Weddings are festive occasions that celebrate a new union of two people who are in love and eager to begin a new life together. But after the sun has set on this day of silk, taffeta, flowers, buttercream icing, speeches, toasts and first dances, and has arisen on the first day of happily ever after, a union of two people becomes about teamwork to both enjoy and weather the ups and downs that make up marriage. And while life holds precious moments to be shared and celebrated as a couple, it also holds plenty of challenges.
According to the U.S. Census Bureau, 83% of couples will make it to their fifth wedding anniversary and 55% will celebrate their fifteenth anniversary. By 25 years, only 35% couples will still be together, and only 6% will ring in their golden anniversary (50 years) as a couple.
But enough with the disheartening statistics. My point? With the rise in divorce rates in the past number of decades, celebrating wedding anniversaries is important. They signify another year of a successful partnership and herald a continuation of the happily ever after a couple set out for on their wedding day. Whether it’s year number one or twenty-one, an anniversary is worthy of honoring. So, be it your own special day, or that of loved ones or friends, be sure to commemorate an anniversary with a celebration, even if it’s a small one.
My first foray into anniversary parties was planning my parents’ 25th anniversary with the help of an older brother. We were in our teens and had the budget to prove it. The celebration consisted of a family dinner at a nice restaurant, a small vase of red carnations, a cake and a gift of an engraved silver tray we picked out from a local jeweler. It wasn’t quite renting a hall and hiring a band to entertain droves of my parents’ friends and relatives, but it was special nonetheless. After twenty-five years of marriage and eleven kids, I would surmise my parents just wanted a quiet, peaceful evening anyway, without having to talk over the strains of Peter, Paul and Mary covers emanating from a band. Or so I hope!
My first anniversary found my husband and me sharing a rather frostbitten top tier from our wedding cake we had fished out from the back of the freezer and playing Scrabble. We had recently discovered baby number one was on the way and thought going out to dinner would be frivolous spending that could be put to better use on a crib or stroller. Since then, we’ve spent anniversaries at parent/teacher conferences, coaching, attending meetings, and running kids to piano lessons. That’s the thing about marriage and life – it keeps you busy!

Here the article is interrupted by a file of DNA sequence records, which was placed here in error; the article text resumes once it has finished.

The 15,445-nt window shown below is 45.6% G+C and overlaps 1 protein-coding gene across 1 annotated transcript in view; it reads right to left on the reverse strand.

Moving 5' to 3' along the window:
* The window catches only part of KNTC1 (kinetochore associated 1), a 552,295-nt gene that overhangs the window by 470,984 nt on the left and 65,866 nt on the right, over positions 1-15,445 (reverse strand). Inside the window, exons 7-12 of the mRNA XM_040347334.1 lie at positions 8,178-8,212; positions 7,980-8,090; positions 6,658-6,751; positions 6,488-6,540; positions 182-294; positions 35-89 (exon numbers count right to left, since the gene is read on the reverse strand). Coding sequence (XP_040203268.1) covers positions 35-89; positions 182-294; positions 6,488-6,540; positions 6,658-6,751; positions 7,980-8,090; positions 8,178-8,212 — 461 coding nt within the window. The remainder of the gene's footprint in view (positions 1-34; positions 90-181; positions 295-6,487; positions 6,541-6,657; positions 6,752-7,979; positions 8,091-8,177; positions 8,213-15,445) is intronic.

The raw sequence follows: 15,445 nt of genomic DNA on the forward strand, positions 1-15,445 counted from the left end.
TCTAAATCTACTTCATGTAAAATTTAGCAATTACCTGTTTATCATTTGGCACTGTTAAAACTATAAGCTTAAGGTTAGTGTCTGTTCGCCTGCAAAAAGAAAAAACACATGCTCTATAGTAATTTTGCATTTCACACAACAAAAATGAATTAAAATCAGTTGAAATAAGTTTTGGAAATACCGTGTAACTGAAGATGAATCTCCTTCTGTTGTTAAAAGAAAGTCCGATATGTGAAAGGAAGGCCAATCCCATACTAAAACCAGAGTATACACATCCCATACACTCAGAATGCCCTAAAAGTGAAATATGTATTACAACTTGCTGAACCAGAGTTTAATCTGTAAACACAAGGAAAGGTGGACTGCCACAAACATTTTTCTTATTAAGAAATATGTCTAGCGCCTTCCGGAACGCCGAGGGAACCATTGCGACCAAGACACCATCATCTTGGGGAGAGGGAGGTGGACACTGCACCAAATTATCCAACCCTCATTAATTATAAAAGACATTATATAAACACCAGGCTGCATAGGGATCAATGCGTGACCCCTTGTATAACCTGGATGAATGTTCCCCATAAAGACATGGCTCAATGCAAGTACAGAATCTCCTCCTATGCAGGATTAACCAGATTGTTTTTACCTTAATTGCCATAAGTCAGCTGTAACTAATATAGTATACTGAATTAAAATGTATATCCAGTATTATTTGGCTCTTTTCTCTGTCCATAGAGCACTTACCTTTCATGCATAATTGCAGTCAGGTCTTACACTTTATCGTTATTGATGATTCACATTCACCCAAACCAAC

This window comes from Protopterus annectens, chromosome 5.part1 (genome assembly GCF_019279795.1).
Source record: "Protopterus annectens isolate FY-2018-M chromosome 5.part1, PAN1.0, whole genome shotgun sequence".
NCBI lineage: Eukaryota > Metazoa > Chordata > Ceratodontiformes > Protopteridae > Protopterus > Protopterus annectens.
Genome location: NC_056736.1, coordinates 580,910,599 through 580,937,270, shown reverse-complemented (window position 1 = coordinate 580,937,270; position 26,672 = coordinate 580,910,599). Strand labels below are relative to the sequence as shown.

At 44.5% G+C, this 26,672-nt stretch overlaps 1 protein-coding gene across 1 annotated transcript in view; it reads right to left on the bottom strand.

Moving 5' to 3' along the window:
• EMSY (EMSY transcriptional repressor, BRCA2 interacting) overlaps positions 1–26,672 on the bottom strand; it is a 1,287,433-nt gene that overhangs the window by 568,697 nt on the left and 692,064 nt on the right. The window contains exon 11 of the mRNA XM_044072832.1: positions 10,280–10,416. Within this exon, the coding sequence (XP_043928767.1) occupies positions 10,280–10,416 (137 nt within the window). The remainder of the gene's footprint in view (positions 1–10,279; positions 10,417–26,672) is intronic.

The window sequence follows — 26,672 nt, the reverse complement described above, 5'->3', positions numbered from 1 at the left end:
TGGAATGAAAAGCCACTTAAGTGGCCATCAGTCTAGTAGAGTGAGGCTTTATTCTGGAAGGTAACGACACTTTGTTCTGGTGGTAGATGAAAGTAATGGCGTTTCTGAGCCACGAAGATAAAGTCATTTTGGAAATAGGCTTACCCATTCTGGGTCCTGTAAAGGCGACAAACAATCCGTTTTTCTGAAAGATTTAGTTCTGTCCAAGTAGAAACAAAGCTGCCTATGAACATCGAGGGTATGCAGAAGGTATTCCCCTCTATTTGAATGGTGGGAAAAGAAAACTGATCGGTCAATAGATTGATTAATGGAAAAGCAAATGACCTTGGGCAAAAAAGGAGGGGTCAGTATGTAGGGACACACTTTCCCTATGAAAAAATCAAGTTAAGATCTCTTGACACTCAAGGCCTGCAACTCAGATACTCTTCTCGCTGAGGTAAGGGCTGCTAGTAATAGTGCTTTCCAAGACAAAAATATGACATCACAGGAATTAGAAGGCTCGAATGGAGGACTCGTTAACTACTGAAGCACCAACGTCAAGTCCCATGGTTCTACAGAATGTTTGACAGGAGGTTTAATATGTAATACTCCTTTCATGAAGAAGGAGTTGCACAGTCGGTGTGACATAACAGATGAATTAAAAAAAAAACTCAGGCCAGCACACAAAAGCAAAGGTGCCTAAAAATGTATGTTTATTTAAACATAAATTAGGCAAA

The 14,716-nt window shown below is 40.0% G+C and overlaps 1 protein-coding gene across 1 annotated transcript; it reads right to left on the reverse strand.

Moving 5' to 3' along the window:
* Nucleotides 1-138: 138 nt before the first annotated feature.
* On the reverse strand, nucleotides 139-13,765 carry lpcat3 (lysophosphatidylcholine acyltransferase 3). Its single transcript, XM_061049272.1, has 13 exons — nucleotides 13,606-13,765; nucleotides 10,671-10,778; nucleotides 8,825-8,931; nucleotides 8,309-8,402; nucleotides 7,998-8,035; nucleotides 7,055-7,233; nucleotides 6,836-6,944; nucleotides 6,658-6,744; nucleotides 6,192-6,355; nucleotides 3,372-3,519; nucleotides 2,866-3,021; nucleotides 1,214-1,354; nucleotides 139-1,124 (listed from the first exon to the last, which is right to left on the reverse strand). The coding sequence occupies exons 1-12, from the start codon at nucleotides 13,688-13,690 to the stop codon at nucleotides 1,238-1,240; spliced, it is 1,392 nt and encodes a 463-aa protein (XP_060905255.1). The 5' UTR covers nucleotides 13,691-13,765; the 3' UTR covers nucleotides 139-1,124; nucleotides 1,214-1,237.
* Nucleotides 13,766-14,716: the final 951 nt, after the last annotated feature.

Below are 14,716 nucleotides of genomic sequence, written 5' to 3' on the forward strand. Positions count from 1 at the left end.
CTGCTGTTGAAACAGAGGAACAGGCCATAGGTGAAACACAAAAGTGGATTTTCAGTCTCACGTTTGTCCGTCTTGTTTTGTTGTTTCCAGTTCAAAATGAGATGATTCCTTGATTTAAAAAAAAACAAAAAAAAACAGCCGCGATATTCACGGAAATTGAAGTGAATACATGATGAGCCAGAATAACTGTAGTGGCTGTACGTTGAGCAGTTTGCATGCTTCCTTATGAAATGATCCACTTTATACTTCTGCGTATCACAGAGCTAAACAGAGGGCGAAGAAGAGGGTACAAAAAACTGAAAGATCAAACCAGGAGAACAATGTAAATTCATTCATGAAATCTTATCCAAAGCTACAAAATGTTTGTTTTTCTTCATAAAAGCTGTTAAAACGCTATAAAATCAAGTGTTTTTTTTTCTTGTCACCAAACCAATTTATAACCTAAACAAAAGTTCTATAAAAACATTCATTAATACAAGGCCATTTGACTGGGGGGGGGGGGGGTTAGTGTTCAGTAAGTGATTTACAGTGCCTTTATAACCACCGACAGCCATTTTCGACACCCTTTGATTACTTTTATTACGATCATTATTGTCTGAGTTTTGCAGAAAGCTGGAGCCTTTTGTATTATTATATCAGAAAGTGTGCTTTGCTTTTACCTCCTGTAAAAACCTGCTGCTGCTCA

We agreed we’d go to Napa Valley for our 5th anniversary. And then an unexpected tonsillectomy popped up for our son. We told ourselves the following year would work. Until we were paying for more hospital bills following a broken elbow and surgery after a playground fall. Our anniversaries have thus far been signified by movie nights or dinners, with or without the kids, depending on how our schedules shake out. However, I’m not disappointed or upset. I know that my parents didn’t make it 45 years by traveling the globe. Someday we’ll celebrate our anniversary in a vineyard. Until then, we’ll continue with the everyday journey that will get us through the years of little ones, busy schedules, reallocated finances, and the like. And yes, I know we’ll look back on all of this and miss it.
Until then, whether celebrating anniversaries means a whirlwind tour of Europe, a holiday in the surf and sun, or just a quiet dinner amid the hustle and bustle of life, remember that each anniversary translates into successfully continuing a dream. Acknowledging another year of togetherness is reason to celebrate.